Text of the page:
Achilles tendonitis is inflammation and tendonosis is degeneration and irregular healing of the achilles tendon. The achilles tendon is the large tendon located in the back of the leg that inserts into the heel. The pain caused by achilles tendonitis/osis can develop gradually without a history of trauma. The pain can be a shooting pain, burning pain, or even an extremely piercing pain. Achilles tendonitis/osis should not be left untreated due to the danger that the tendon can become weak and rupture requiring surgery.
Although a specific incident of overstretching can cause an Achilles tendon disorder, these injuries typically result from a gradually progressive overload of the Achilles tendon or its attachment to bone. The cause of this chronic overload is usually a combination of factors that can put excess stress on the tendon: being overweight, having a tight calf muscle, standing or walking for a long period of time, wearing excessively stiff or flat footwear, or engaging in significant sports activity.
Common symptoms of Achilles tendinitis include weakness in the leg, slight pain above the heel in the lower leg after activity, feeling of stiffness in the leg that usually appears in the morning and lessens throughout the day, bad pain the day after exercising, pain as you climb stairs or go uphill, swelling in the area of the How does Achilles tendonitis occur?
tendon, creaking or cracking noise when you press on the Achilles tendon.
Your physiotherapist or sports doctor can usually confirm the diagnosis of Achilles tendonitis in the clinic. They will base their diagnosis on your history, symptom behaviour and clinical tests. Achilles tendons will often have a painful and prominent lump within the tendon. Further investigations include US scan or MRI. X-rays are of little use in the diagnosis.
The best treatment for Achilles tendonitis is preventative, stretching and warming up properly before starting an activity. Proper rest, accompanied by stretching and icing to reduce swelling, can help to heal an overworked Achilles tendon. Placing an adequate heel lift in both shoes will allow the heel to have contact with the ground without placing stress on the Achilles tendon. Wear a tie shoe that is stiff soled and has a wide base, then add an over-the-counter or custom foot orthosis inside the shoe to prevent the twisting motion of the Achilles tendon due to over pronation. In the event that the tendon is unable to heal due to your life style or activity, you may have to be put in a walking cast for a short period to give it a chance to heal. You need to have the doctor, physical therapist, or come in to our facility to check for a leg length difference due to the walking cast being higher. This is to prevent any discomfort to the hips. After the tendon has healed and before the foot is taken out of the walking cast, range of motion at the ankle must be tested and if the foot is not allowed to properly bend upwards 15 degrees then the tightness in the calf will cause the foot to over pronate and reinjure. A stretching program will be needed to loosen up the calf muscle before much weight bearing is done without the cast. The stretching program can be found at the menu for feet hurt. If necessary a heel lift can be put in both shoes to help take the stress off the tendon. Should the tightness of the calves be the primary cause for the Achilles tendon damage and stretching has not loosen the Achilles tendon sufficiently, then discussion with your doctor for a calf release may have to be considered.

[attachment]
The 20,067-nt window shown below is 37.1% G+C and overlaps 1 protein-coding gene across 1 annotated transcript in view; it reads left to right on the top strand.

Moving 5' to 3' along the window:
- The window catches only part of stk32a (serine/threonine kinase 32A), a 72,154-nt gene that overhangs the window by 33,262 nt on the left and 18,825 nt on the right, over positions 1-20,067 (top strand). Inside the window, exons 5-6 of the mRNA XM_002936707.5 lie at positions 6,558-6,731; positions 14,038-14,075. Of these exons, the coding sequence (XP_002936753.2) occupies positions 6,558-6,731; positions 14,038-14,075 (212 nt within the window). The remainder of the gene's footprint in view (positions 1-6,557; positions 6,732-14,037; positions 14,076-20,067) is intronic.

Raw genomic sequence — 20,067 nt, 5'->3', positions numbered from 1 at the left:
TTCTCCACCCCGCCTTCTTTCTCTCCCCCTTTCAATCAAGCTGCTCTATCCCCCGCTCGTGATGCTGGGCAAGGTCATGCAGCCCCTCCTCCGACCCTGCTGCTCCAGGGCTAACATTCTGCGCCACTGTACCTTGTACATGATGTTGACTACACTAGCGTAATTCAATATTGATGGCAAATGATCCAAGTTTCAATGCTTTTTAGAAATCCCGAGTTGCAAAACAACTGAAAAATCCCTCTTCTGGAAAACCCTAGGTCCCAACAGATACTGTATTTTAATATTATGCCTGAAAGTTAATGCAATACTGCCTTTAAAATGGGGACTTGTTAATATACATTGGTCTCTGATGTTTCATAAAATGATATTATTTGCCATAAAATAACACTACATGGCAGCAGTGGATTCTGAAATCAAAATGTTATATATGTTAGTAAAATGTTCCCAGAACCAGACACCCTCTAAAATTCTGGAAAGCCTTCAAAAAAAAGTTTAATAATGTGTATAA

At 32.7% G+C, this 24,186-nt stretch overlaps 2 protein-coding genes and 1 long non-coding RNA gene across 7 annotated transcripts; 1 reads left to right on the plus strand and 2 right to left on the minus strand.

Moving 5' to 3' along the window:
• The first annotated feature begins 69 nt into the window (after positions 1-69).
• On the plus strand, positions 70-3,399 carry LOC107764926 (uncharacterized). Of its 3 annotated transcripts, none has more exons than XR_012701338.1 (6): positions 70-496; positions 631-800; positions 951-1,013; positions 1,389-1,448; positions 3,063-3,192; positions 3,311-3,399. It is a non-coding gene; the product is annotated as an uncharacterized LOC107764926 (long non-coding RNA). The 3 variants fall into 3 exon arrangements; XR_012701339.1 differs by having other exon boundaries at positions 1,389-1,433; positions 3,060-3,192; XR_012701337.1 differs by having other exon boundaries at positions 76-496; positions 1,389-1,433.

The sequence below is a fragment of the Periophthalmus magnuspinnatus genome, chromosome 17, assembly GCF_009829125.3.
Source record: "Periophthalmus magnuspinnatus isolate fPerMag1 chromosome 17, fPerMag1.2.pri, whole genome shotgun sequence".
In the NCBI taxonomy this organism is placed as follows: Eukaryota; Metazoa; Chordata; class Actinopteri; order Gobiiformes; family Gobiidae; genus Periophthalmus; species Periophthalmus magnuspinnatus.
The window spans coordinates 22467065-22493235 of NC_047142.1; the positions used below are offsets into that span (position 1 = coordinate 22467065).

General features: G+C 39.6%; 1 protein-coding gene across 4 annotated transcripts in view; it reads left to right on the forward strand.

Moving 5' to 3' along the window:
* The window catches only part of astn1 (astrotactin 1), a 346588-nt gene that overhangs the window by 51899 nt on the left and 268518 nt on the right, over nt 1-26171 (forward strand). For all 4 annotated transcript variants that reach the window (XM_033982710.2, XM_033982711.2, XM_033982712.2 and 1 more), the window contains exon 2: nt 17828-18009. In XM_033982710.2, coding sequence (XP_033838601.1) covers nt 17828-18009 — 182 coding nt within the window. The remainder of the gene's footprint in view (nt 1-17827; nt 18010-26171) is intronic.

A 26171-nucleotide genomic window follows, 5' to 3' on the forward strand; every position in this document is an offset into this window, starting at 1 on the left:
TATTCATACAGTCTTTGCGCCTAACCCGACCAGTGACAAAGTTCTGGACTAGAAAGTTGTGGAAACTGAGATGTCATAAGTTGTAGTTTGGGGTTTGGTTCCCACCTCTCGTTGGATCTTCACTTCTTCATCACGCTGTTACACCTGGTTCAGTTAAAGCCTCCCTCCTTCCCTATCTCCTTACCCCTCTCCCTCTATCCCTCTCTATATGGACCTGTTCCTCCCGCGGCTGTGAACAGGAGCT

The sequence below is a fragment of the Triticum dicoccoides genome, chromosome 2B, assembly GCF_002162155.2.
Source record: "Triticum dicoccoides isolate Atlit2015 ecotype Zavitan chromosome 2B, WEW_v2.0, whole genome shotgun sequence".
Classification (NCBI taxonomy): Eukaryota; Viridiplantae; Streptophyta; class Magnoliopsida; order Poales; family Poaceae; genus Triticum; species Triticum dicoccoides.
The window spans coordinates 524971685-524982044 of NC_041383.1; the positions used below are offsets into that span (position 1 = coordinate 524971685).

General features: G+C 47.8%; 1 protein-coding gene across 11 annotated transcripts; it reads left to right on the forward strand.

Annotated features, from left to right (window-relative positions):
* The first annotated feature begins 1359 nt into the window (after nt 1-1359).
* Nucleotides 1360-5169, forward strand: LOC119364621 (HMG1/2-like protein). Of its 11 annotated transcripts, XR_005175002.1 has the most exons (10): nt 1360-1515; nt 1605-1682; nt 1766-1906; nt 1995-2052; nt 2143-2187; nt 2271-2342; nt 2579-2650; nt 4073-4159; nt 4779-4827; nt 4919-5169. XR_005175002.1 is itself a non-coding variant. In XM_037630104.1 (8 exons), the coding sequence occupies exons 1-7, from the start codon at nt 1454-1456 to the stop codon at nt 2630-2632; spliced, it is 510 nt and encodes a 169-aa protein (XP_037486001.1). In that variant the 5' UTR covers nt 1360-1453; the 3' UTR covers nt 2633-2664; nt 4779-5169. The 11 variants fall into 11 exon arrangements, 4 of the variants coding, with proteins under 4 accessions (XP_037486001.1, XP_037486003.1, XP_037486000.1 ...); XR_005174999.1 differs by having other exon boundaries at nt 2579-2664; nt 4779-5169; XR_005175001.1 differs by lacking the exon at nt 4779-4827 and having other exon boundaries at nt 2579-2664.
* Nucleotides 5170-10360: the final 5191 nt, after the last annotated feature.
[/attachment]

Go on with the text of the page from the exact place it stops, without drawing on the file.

When the tendon tears or ruptures the variety of surgical techniques are available to repair the damage and restore the tendons function. Recent research that is done at Emory University Department of orthopedics have perfected the repair of the Achilles tendon. The procedure is generally involves making an incision in the back of your leg and stitching the torn tendon together using a technique developed and tested by Dr. Labib. Depending on the condition of the torn tissue the repair may be reinforced with other tendons.
There are several things you can do to reduce the risk of Achilles tendinitis, warm up every time before you exercise or play a sport. Switch up your exercises. Slowly increase the length and intensity of your workouts. Keep your muscles active and stay in shape all year-round. When you see symptoms of Achilles tendinitis, stop whatever activity you are doing and rest.